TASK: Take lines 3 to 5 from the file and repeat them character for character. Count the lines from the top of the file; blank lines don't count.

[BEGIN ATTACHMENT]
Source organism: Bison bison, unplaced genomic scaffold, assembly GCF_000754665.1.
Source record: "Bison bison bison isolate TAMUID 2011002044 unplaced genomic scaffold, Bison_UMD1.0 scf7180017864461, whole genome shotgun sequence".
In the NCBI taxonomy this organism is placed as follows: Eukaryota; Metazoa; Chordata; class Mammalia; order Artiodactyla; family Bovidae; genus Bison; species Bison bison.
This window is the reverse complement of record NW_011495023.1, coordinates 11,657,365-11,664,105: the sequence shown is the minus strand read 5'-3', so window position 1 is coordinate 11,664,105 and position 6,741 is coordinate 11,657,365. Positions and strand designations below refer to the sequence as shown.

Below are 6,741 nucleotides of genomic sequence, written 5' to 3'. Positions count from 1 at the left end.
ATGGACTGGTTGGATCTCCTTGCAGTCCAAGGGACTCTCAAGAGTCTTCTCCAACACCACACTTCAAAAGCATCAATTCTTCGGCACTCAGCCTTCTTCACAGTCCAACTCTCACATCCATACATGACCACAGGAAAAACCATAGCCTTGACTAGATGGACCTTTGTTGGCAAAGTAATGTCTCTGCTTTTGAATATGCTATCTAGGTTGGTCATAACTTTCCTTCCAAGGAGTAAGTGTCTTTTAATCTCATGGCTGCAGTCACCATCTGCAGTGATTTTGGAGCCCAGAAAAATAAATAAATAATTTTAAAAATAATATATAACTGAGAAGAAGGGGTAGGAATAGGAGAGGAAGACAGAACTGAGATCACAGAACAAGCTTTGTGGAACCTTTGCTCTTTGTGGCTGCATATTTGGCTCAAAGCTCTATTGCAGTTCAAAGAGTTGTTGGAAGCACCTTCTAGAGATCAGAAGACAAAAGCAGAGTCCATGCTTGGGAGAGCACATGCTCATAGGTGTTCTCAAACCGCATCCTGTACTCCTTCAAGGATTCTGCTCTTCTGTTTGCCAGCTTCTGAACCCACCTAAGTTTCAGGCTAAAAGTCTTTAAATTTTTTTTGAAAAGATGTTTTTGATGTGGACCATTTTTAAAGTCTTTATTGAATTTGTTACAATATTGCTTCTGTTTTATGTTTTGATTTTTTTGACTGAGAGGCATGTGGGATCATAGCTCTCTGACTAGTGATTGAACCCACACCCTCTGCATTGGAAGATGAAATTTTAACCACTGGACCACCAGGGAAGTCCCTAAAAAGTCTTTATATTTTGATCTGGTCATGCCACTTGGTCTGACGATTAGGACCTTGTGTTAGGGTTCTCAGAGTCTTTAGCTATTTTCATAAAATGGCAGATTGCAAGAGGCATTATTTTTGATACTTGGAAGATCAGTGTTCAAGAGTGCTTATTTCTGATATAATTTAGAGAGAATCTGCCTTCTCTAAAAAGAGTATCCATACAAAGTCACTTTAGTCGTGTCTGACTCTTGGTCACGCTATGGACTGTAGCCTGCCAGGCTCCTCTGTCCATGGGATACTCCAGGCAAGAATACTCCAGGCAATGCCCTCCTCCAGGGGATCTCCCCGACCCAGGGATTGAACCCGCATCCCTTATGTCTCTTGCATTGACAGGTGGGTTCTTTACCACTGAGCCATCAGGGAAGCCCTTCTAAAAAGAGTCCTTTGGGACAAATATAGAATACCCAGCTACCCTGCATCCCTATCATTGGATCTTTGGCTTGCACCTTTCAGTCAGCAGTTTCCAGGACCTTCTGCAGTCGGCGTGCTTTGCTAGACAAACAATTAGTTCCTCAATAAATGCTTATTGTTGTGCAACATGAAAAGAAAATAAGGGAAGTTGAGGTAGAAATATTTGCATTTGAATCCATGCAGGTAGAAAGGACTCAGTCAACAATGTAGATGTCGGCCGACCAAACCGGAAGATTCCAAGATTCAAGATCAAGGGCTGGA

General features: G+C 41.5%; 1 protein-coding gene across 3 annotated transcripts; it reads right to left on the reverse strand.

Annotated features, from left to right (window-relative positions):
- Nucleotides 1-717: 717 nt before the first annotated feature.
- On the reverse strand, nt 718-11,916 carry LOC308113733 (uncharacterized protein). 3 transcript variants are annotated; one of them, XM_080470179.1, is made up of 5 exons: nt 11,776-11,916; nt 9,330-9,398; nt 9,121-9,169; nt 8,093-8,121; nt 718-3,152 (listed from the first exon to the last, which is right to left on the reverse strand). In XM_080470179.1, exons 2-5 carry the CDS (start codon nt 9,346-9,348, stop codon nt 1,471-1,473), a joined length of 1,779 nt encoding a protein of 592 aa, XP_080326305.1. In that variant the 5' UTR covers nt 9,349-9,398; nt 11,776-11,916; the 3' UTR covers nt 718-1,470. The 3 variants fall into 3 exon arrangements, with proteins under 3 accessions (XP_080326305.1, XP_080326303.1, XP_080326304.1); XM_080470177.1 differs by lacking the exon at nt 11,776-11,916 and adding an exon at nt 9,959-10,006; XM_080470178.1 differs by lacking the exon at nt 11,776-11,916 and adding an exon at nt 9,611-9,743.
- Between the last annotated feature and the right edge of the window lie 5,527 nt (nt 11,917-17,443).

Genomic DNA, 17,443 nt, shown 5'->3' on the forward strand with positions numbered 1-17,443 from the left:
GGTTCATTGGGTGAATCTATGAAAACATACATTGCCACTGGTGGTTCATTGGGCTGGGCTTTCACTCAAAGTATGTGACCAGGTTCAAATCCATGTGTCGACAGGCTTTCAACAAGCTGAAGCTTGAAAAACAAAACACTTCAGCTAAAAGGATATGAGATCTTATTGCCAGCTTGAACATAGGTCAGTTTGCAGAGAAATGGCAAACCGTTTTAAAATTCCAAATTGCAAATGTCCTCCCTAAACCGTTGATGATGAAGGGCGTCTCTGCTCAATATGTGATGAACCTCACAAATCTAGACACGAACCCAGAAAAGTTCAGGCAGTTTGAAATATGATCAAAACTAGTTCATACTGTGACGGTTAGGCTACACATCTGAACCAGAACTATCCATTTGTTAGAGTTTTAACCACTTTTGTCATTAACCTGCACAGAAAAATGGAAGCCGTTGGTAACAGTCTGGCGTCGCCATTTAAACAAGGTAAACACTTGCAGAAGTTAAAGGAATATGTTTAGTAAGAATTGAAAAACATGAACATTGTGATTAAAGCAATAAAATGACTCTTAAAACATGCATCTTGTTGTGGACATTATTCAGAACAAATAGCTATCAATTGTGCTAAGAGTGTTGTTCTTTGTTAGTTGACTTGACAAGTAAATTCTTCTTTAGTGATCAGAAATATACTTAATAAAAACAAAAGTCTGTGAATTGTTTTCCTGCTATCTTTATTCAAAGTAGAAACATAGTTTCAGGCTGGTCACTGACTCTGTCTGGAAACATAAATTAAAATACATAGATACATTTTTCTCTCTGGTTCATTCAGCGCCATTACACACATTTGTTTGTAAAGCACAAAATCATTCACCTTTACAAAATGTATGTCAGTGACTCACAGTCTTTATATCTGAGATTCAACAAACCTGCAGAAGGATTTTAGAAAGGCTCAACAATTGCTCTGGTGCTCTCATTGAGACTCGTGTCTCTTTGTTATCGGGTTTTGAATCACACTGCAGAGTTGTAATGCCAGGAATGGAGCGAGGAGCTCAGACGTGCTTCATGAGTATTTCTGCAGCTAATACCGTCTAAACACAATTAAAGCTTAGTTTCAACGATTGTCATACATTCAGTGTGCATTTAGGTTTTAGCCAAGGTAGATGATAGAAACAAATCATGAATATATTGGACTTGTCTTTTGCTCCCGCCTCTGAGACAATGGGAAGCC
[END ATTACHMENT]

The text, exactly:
In the NCBI taxonomy this organism is placed as follows: Eukaryota; Metazoa; Chordata; class Mammalia; order Artiodactyla; family Bovidae; genus Bison; species Bison bison.
This window is the reverse complement of record NW_011495023.1, coordinates 11,657,365-11,664,105: the sequence shown is the minus strand read 5'-3', so window position 1 is coordinate 11,664,105 and position 6,741 is coordinate 11,657,365. Positions and strand designations below refer to the sequence as shown.

Below are 6,741 nucleotides of genomic sequence, written 5' to 3'. Positions count from 1 at the left end.